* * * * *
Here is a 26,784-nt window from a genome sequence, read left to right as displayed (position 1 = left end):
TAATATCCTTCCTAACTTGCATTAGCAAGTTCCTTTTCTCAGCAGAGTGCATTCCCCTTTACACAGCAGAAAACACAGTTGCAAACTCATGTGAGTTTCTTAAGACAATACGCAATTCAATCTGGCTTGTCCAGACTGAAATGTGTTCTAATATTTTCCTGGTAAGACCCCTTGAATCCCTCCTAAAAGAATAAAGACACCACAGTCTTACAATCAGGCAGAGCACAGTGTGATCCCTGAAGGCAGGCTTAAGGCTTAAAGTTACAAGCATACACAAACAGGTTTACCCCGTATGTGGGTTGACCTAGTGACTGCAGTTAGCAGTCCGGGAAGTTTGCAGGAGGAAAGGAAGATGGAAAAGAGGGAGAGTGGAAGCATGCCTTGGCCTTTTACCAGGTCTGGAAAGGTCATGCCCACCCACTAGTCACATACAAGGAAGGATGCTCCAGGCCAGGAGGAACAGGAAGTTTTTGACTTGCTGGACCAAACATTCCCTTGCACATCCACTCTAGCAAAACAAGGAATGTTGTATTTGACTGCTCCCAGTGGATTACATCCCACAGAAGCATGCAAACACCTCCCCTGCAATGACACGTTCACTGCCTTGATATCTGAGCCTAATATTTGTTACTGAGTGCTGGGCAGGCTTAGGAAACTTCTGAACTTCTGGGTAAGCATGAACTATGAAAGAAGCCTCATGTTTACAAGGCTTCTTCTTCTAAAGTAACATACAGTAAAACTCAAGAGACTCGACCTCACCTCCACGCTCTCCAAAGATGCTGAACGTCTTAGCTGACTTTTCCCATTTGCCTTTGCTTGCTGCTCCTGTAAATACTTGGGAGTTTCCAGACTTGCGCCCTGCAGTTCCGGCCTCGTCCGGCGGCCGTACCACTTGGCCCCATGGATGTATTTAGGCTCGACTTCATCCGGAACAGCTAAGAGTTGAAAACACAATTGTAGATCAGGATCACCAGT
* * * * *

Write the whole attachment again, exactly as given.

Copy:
Here is a 26,784-nt window from a genome sequence, read left to right as displayed (position 1 = left end):
TAATATCCTTCCTAACTTGCATTAGCAAGTTCCTTTTCTCAGCAGAGTGCATTCCCCTTTACACAGCAGAAAACACAGTTGCAAACTCATGTGAGTTTCTTAAGACAATACGCAATTCAATCTGGCTTGTCCAGACTGAAATGTGTTCTAATATTTTCCTGGTAAGACCCCTTGAATCCCTCCTAAAAGAATAAAGACACCACAGTCTTACAATCAGGCAGAGCACAGTGTGATCCCTGAAGGCAGGCTTAAGGCTTAAAGTTACAAGCATACACAAACAGGTTTACCCCGTATGTGGGTTGACCTAGTGACTGCAGTTAGCAGTCCGGGAAGTTTGCAGGAGGAAAGGAAGATGGAAAAGAGGGAGAGTGGAAGCATGCCTTGGCCTTTTACCAGGTCTGGAAAGGTCATGCCCACCCACTAGTCACATACAAGGAAGGATGCTCCAGGCCAGGAGGAACAGGAAGTTTTTGACTTGCTGGACCAAACATTCCCTTGCACATCCACTCTAGCAAAACAAGGAATGTTGTATTTGACTGCTCCCAGTGGATTACATCCCACAGAAGCATGCAAACACCTCCCCTGCAATGACACGTTCACTGCCTTGATATCTGAGCCTAATATTTGTTACTGAGTGCTGGGCAGGCTTAGGAAACTTCTGAACTTCTGGGTAAGCATGAACTATGAAAGAAGCCTCATGTTTACAAGGCTTCTTCTTCTAAAGTAACATACAGTAAAACTCAAGAGACTCGACCTCACCTCCACGCTCTCCAAAGATGCTGAACGTCTTAGCTGACTTTTCCCATTTGCCTTTGCTTGCTGCTCCTGTAAATACTTGGGAGTTTCCAGACTTGCGCCCTGCAGTTCCGGCCTCGTCCGGCGGCCGTACCACTTGGCCCCATGGATGTATTTAGGCTCGACTTCATCCGGAACAGCTAAGAGTTGAAAACACAATTGTAGATCAGGATCACCAGT